Vistide (Cidofovir Injection) by Gilead: Recall - Presence of Particulate Matter

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Recall: Maxiloss Weight Advanced Softgels Due to Hidden Drug 

Olaax Corp. has recalled its product promoted as a dietary supplement under the brand name Maxiloss Weight Advanced Softgels because FDA testing found it contains sibutramine, a controlled substance that was removed from the market in October 2010 for safety reasons.

Maxiloss Weight Advanced Softgels are marketed as a natural herb for weight loss. The recall includes all lot numbers of both the authentic product and counterfeit versions of the product that have been found.

Any packaging types that are different from the authentic product are counterfeit. The authentic product is packaged in a green or blue box containing 3 x 12 blister packs per box and bearing "Batch Number: 001." The product was sold to distributors nationwide in the U.S. from January 2011 to November 2012. Versions known to be counterfeit are sold on various online sites.

Risk: Sibutramine is known to substantially increase blood pressure or pulse rate in some people, and may present a significant risk to patients with a history of heart disease or stroke. This product may also interact in life-threatening ways with other medications.


  • Stop using this product and throw it away.
  • Contact your doctor or other health care professional if you have taken this product and experienced any problems.
  • If you have questions on this recall, contact Olaax Corp. at 863-648-9581 Monday through Friday from 9 a.m. to 5:30 p.m. ET. 

For More Information

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Recall: Z Pro High Protein Supplement Due to Allergens Not Listed on Label

R-Kane Products Inc. has recalled its Z Pro High Protein Supplement because it contains soy and milk, allergens that are not listed on the labels of individual packets of this product.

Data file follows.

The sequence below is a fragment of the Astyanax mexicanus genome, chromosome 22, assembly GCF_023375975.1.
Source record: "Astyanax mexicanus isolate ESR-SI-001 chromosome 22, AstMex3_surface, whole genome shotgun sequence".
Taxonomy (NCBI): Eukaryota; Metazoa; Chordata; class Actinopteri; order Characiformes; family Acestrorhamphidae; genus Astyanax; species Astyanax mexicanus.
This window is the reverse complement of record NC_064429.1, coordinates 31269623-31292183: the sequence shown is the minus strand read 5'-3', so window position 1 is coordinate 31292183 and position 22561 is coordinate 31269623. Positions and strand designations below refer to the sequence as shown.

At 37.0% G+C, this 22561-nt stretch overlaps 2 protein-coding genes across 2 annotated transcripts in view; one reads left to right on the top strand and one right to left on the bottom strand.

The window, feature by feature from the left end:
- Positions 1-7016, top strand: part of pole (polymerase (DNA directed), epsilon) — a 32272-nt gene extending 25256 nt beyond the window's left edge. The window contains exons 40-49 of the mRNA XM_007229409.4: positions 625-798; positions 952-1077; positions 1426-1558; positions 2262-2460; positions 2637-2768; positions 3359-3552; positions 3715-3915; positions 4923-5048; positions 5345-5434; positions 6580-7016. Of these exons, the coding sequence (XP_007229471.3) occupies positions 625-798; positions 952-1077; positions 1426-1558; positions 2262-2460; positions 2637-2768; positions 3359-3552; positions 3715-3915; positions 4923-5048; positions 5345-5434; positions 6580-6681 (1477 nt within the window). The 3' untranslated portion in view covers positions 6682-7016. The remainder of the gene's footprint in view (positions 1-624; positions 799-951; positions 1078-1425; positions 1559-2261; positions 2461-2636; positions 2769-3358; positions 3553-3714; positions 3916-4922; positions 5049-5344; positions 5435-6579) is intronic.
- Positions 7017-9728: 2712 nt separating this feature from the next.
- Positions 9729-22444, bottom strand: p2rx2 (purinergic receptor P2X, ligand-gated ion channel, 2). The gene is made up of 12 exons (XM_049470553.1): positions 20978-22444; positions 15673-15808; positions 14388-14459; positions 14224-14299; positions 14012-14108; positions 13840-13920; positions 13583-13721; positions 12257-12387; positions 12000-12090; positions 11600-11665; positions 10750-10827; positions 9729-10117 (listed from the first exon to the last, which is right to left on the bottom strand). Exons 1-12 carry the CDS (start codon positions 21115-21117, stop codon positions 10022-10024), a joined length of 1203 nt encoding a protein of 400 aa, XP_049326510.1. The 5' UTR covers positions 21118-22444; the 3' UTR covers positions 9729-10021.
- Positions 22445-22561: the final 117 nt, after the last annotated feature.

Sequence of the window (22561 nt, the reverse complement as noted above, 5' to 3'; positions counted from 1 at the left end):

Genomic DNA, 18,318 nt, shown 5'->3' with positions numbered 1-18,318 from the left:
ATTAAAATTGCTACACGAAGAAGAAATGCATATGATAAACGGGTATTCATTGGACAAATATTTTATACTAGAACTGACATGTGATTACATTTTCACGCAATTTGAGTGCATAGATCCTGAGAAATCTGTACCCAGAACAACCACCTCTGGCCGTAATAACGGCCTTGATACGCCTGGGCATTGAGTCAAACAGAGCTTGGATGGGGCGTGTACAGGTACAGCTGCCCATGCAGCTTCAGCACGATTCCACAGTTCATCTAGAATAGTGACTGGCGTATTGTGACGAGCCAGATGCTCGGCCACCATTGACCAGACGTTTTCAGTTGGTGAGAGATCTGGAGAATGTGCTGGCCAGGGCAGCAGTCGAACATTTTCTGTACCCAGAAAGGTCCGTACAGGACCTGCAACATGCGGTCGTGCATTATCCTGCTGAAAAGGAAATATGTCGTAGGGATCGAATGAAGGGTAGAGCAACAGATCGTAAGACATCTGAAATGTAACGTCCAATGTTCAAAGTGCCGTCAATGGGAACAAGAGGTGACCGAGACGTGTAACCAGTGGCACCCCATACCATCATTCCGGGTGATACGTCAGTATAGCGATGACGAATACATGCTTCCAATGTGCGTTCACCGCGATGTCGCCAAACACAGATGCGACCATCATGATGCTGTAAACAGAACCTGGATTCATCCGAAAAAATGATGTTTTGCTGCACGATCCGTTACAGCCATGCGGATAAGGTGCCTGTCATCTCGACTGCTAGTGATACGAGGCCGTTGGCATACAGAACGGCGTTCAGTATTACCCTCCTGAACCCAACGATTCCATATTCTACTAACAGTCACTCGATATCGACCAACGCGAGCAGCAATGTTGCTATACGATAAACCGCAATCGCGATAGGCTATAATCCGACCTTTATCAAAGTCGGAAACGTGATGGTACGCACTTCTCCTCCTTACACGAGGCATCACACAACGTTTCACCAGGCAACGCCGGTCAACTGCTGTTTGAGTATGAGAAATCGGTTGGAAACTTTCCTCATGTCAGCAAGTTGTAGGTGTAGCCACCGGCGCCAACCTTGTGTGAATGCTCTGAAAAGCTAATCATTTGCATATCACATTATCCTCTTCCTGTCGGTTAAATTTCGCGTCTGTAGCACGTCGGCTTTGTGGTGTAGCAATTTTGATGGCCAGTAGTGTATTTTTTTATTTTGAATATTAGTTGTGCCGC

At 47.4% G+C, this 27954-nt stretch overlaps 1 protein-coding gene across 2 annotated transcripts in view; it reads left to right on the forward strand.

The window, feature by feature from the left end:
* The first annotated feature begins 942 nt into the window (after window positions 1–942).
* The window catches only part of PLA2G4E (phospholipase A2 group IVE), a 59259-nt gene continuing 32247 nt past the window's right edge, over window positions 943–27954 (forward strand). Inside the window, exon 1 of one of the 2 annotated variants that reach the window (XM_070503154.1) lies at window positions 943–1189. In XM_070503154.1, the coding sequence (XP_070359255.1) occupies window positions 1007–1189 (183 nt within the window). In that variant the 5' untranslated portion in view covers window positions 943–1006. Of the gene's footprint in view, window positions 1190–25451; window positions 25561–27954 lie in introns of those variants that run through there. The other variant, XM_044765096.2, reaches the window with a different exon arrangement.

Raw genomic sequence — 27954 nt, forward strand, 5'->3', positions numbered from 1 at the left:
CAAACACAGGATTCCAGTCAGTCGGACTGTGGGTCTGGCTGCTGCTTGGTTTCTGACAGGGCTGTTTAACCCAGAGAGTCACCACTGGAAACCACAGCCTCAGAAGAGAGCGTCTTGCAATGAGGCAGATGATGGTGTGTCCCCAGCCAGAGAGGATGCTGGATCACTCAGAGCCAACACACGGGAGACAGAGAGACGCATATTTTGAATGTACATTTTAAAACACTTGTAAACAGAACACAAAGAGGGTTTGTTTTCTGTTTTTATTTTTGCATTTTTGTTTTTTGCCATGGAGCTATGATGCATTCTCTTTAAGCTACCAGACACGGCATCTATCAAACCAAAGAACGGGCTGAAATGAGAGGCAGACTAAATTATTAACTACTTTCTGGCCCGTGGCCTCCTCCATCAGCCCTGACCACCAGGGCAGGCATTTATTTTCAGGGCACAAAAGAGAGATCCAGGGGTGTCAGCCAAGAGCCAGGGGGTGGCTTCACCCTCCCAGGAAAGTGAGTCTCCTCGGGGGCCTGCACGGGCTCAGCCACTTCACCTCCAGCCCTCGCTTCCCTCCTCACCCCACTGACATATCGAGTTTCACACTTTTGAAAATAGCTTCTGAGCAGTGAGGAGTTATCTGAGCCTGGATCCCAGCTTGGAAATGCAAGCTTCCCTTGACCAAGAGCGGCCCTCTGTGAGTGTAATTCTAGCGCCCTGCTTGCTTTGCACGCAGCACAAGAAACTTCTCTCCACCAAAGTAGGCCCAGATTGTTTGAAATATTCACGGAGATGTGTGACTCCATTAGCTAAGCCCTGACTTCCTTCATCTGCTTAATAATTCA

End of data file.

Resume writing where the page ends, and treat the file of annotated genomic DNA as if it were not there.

The supplement was distributed nationwide between Jan. 1, 2006, and Jan. 24, 2013, to facilities and health care professionals who gave the product to patients who underwent bariatric (weight loss) surgery.

The recall followed an FDA inspection that found that these allergens were not listed on the inner packets of the product—only on the outer box containing 24 individual packets. Products shipped after Jan. 24, 2013, contain the allergen disclosure on individual packets.

Risk: People who have an allergy or severe sensitivity to soy or milk run the risk of a serious or life-threatening allergic reaction if they consume this product.

Recommendation: You can get information on what to do with the product by calling Robert Kaskey at 856-663-0644 Monday through Friday from 10 a.m. to 4 p.m. ET.

For More Information

Z Pro High Protein Supplement: Recall - Undeclared Soy and Milk

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Drug Safety Labeling Changes

In January 2013, FDA required safety labeling changes to be made to 27 drugs, including the antidepressant Prozac (fluoxetine HCl) and the antibiotics Cipro (ciprofloxin) and Augmentin (amoxicillin/clavulanate potassium).

In general, changes were made to the prescribing information and, in some cases, to the patient package inserts and medication guides (paper handouts for patients that come with many prescription medicines) to warn about potential harmful reactions, tell who shouldn’t take the drug, or give other safety information.

For More Information

Monthly Safety Labeling Changes


This article appears on FDA's Consumer Updates page, which features the latest on all FDA-regulated products.

March 14, 2013